Kill Doctor Lucky ComicWow! Review


Cheapass Games presents Kill Doctor Lucky! In this notorious family game of cold-blooded murder, you hate Doctor Lucky. Why? We don’t quite know. Bottom line is: you want the man dead. At the same time, so do all the other players. You don’t want to get caught and go to prison, now, do you? So, you have to attempt the hit job in secret. If anyone sees you, Doctor Lucky gets to live on until next time.

The game is set in Lucky Mansion, a huge estate north of nowhere. It’s just past midnight, and the killings are about to begin. But the man is called Doctor Lucky for a reason; he doesn’t go easily. This job requires wits, cunning thinking, and a clever plan.

The first thing I noticed when I opened this game box was the board. It’s double-sided with the usual the usual mansion-esque rooms labeled from end to end. We have different, intriguing rooms around the mansion, to say the least. They are labeled as follows: Rose Suite, Servant’s Quarters, Armory, Lancaster Room, Gallery, Nursery, Trophy Room, Library, Skipper’s Rest, Master Suite, Lilac Room, Tennessee Room, White Room, Winter Garden, Pantry, Kitchen, Wine Cellar, Hedge Maze, Green House, Dining Hall, Main Hall, Drawing Room, Billiard Room, Piazza, Sitting Room, Foyer, Parlor, and Carriage House. Posh, huh? Clearly, there are a lot of rooms and opportunities to kill Doctor Lucky, as you can only kill him when you two are alone and inside one of the rooms. When you try to kill him, his luck (played by other players) will save him. However, with each attempt, you get stronger, and his luck will run out.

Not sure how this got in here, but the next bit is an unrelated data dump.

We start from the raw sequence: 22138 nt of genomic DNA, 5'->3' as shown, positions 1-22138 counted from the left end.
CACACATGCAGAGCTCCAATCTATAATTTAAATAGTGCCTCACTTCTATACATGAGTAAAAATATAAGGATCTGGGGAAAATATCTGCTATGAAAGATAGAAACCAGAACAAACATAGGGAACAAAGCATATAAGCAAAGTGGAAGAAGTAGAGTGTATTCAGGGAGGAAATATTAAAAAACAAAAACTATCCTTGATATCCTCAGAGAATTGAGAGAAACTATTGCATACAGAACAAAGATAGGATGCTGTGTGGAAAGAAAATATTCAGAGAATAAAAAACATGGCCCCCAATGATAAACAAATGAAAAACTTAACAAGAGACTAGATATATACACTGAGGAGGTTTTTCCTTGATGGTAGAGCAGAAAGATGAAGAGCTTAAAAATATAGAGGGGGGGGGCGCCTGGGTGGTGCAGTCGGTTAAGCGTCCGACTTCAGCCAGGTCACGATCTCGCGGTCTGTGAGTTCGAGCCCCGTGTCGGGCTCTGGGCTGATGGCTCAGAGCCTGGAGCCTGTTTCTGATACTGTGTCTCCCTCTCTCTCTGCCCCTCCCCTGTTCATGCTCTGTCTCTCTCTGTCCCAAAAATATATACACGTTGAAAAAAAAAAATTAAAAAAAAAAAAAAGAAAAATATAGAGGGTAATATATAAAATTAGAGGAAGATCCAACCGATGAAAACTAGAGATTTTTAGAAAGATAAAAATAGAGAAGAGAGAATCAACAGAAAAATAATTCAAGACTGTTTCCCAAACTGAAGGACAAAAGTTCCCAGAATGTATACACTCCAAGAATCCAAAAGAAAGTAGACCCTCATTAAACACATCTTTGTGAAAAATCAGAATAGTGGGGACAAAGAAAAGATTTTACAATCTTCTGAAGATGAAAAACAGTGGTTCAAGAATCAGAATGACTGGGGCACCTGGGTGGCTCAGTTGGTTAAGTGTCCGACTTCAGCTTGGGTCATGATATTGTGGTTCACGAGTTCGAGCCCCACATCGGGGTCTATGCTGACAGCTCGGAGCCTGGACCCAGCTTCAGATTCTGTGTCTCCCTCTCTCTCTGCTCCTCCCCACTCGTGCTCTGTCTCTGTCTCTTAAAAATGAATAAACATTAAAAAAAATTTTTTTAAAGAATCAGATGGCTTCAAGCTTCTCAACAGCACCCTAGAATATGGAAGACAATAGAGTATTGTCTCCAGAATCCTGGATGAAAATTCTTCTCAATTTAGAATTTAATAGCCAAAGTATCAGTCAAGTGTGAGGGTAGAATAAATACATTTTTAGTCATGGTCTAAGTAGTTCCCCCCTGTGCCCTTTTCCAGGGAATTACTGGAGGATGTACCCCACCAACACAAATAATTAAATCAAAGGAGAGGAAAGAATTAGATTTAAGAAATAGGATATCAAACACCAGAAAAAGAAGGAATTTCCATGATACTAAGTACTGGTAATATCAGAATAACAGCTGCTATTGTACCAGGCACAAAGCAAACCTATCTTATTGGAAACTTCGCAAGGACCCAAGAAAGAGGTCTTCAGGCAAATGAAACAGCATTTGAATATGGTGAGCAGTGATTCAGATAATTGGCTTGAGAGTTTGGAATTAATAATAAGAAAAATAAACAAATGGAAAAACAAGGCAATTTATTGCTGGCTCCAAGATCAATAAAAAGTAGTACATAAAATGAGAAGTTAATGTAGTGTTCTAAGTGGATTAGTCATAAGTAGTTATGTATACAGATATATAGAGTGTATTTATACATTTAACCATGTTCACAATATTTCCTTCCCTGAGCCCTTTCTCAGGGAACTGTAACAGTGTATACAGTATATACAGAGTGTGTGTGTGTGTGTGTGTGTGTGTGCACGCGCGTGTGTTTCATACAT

Artists James Ernest (also the designer for the game), Israel Evans, and James Ryman have done a fantastic job with the aesthetic of the game, the board, and clarity of the cards.

This game comes with a fairly complex, but well-understandable set of rules, and a variant game in which Doctor Lucky has risen from the dead and seeks revenge; the players must escape the mansion before being killed. Moving around such a sprawling mansion and collecting murder weapons leads me to believe this game was heavily based off of Clue, a similar game in which players have to find the murderer of a death that happened within the estate.

Truly a family game, Kill Doctor Lucky requires three to eight players. However, it holds a rather mature theme for children (even though it is ages 12 and up): murder (not to mention secrecy and deception). I’m not sure if the pre-teen age is stable enough to handle such concepts and realize that they’re just from a game.


Kill Doctor Lucky definitely takes some thinking, but once you catch on, it’s easy to get enthralled in the game. The Weapon, Failure, and Move cards push the play time along, keeping the gameplay to less than an hour, give or take. If you ask me, this is the perfect amount of game time.

Board games have always been a great way to bring people together. Trust me, I’m a huge fan of video games, but staring at a screen isn’t the same as looking around a table and seeing your friends and family having a good time—being happy. Kill Doctor Lucky is exactly what you need to make family game night a success!